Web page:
Even cameras rolling at 3,000 frames per second could not discern a winner in Saturday's 100-meter dash.
A true-color image of the volcanic islands of Tahiti, some 2,700 miles south of Hawaii
You've seen 404 "Not Found" errors. Now a proposal introduces the idea of a 451 error to mark sites where content has been removed because of copyright violations.
NASA's new mission to study black holes completes a major phase of its deployment.
The website Ravelry has gotten a take-down request from the US Olympic Committee, which says that "Ravelympic" events "denigrate the true nature of the Olympic Games."
NASA says that the picture shows a galaxy that "looks a bit like salt sprinkled on black velvet."
DARPA turned to Twitter to crowdsource devilish little ideas for what the future should bring. A round-up of the responses.
NASA's Suomi NPP satellite captured this picture of the Arctic, Europe, and Asia over the course of 15 orbits around the globe.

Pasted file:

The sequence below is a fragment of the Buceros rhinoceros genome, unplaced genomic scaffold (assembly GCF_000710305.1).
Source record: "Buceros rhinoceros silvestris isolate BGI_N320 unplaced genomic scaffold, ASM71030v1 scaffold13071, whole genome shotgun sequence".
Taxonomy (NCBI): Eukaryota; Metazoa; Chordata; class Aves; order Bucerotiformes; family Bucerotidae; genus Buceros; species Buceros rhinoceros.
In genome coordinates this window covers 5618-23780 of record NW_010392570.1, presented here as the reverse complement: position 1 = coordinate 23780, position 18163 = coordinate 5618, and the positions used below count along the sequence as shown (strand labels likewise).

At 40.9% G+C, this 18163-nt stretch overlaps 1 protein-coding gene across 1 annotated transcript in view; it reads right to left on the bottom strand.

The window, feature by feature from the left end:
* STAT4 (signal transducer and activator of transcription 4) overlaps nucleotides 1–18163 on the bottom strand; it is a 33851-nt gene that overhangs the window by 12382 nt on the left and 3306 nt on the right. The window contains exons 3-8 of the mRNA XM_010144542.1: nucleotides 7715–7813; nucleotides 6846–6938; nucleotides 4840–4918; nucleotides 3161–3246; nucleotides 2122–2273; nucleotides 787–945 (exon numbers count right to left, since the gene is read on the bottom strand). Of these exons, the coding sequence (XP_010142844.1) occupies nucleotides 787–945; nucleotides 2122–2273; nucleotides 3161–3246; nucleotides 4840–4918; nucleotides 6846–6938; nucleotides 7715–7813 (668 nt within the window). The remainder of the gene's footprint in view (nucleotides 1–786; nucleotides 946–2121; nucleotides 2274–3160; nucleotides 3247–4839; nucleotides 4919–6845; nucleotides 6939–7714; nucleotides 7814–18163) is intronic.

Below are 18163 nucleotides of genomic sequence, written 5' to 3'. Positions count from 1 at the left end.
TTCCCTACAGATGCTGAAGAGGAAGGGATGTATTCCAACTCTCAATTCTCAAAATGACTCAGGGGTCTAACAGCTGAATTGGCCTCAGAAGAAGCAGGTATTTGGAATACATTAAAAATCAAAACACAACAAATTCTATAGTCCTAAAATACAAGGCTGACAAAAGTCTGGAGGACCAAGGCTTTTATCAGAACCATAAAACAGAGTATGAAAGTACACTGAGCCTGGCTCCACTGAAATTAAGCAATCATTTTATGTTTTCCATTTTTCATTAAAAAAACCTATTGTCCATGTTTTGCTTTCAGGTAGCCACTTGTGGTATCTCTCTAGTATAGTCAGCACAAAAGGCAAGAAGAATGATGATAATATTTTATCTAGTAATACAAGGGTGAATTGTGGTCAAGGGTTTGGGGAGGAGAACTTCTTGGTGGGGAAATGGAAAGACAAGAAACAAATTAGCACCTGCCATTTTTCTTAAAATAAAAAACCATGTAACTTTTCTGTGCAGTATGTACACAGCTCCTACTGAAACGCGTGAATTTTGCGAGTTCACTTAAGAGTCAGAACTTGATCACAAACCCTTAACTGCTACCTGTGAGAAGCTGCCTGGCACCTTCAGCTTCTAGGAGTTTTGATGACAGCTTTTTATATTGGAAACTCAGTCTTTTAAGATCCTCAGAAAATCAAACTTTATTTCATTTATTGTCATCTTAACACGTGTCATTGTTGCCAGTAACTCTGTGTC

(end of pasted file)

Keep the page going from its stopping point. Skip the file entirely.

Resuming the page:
New research suggests that Antarctica has a much warmer, wetter, and lusher history than previously believed.
Google's position in circulating information and ideas online gives it a special view into government efforts to clamp down on speech. With its Transparency Report, it tries to share what it knows.
The storm brought heavy rains and wind to Mexico's southwestern states over the weekend.
What makes hammocks wonderful isn't the flawlessness of the idea but its simplicity, which has allowed for constant innovation.
It wasn't that long ago when not only did we not know what the Internet was but we also did not have the language to talk about it.
Two galaxies known collectively as NGC 3314 appear to be colliding but they are separated by tens of millions of light years.
A study of some 500,000 emails from inside Enron reveals patterns of information sharing around an office.
The annual phytoplankton bloom has brought deep color to the waters.
We're on the cusp of one of the greatest scientific accomplishments of all time, but we may not know when the moment strikes. Or, rather, there may be no moment.
The new space telescope is going to look at black holes and the power they have over the objects around them.
A classic Hubble image of the trace of a massive star explosion thousands of years ago
We may joke that nobody uses pay phones anymore, but that isn't quite correct.